Detection of ED was performed using International Index of Erectile Function (IIEF) questionnaire (Cappelleri et al., 2000). The IIEF is a widely used, multidimensional self-report instrument for the evaluation of male sexual function. It has 15 items divided into five domains of sexual function: erectile function (six items), orgasmic function (two items), sexual desire (two items), intercourse satisfaction (three items), and overall satisfaction (two items). Subsequently, among men in a stable relationship who attempted sexual activity and intercourse, severity of ED was classified into five diagnostic categories: no ED (EF score = 26-30), mild ED (EF score = 22-25), mild to moderate (EF score = 17-21), moderate (erectile function (EF) score = 11-16), and severe (EF score = 6-10) (Cappelleri et al., 1999).
Detection of anxiety and depression among the studied patients was performed by Hospital Anxiety and Depression Scale (HADS). It was originally developed by Zigmond and Snaith (1983). The HADS is a 14-item scale that generates ordinal data. Seven of the items relate to anxiety and seven relate to depression. Each item on the questionnaire is scored 0-3 and this means that a person can score between 0 and 21 for either anxiety or depression.
Testosterone analysis: A testosterone test checks the level of this male hormone (androgen) in the blood. Testosterone affects sexual features and development. In men, it is made in large amounts by the testicles; most of the testosterone in the blood is bound to a protein called sex hormone-binding globulin. Testosterone that is not bound ('free' testosterone) may be checked if a man or a woman is having sexual problems (Allan and Brett, 2012). Total testosterone was assayed by a solid-phase, competitive chemiluminescent enzyme immunoassay on an Immunolite 1000 analyzer (Immulite 1000, Immunoassay System). Free testosterone was estimated using radioimmune assay.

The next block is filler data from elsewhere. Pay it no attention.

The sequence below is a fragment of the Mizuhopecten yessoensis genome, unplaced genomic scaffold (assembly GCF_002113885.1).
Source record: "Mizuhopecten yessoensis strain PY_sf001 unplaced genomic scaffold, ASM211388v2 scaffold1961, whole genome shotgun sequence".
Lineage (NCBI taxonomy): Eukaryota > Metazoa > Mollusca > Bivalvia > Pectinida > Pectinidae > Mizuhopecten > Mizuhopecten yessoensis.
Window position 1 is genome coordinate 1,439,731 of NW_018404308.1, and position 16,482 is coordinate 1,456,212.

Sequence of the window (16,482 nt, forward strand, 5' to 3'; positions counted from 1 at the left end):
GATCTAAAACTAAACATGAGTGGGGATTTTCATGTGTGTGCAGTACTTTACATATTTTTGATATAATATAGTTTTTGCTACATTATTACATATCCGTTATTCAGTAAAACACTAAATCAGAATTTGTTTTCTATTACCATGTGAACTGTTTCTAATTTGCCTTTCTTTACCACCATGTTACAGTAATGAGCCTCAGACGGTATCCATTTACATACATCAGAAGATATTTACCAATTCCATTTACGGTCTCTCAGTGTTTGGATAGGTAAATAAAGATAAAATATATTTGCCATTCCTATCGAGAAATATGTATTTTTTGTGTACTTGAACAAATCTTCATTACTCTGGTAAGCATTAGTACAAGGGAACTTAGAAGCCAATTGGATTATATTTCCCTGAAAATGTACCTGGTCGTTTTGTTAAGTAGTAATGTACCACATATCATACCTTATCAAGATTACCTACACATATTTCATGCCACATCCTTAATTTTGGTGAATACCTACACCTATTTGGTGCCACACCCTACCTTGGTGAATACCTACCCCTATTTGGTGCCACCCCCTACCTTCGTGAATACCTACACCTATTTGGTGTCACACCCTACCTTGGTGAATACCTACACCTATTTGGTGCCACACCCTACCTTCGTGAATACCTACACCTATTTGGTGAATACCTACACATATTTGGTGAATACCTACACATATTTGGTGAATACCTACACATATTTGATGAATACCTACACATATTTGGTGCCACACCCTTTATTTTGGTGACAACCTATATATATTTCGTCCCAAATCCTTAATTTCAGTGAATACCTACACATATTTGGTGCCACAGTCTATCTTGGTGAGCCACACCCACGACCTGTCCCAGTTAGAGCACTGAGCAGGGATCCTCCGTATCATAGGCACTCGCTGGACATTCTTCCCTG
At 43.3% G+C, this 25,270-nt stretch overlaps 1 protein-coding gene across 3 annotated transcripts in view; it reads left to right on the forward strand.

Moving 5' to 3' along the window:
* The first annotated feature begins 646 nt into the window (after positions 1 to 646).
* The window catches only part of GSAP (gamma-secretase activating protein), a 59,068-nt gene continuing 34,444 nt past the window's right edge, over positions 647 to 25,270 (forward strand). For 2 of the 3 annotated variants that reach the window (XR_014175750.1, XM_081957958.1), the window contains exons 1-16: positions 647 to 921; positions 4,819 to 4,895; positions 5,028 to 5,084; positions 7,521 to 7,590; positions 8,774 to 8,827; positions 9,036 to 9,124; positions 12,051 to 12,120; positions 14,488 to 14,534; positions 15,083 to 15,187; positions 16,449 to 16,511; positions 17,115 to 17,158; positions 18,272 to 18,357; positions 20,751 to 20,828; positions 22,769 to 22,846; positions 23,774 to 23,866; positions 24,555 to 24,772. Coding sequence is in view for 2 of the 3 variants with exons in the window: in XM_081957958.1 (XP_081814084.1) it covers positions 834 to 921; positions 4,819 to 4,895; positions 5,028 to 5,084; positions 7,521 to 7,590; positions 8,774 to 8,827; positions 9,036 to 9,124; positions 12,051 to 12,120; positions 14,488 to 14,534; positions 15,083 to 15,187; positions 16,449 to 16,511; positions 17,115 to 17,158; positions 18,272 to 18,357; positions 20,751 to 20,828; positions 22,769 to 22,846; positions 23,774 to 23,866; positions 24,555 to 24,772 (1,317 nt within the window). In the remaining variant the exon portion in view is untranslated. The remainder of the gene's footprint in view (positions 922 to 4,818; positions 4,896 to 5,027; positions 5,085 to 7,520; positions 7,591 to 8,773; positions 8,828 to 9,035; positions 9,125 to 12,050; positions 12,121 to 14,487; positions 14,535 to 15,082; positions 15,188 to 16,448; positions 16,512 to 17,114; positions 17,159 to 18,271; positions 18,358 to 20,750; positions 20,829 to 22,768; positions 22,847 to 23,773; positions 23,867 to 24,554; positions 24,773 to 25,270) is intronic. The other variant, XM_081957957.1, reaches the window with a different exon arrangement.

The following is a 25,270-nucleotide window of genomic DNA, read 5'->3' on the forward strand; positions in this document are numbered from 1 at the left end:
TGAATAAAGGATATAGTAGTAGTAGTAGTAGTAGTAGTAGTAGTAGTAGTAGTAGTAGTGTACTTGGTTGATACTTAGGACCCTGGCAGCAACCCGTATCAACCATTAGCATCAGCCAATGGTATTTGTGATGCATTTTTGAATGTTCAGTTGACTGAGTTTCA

Routine laboratory investigations included complete blood picture, blood glucose, and liver and renal function tests.
Data were expressed as number and percentage for qualitative variables; other correlation was performed and analyzed by the personal computer using the statistical software program SPSS (version16) (SPSS Inc., 2007). P-value was considered significant if less than 0.05 and highly significant if less than 0.001.
| Results|| |
The present study reported sociodemographic characteristics of study groups as shown in [Table 1]. There was significant decrease in total and free testosterone reaching the lowest level at 12th week with gradual improvement toward the end of treatment period, and there is a significant reduction of IIEF scores with respect to basal values, with variable improvement for all administered items ([Table 2]). We detected a significant increase in HADS scores at 12th week then showing gradual improvement ([Table 3]). Total testosterone levels showed a significant increase in patients with sustained virological response (SVR) when compared with the relapsers, whereas free testosterone levels did not show any significant difference between the two groups 6 months after end of treatment; in addition, all items of IIEF scores and HADS showed a significant improvement in patients with SVR when compared with the relapsers ([Table 4] and [Table 5]). When we compared patients with SD with those without SD, we could not detect any significant difference between the two groups with respect to their hormonal profile, whereas emotional state and physical profiles showed significant deterioration in patients complaining of SD ([Table 6]).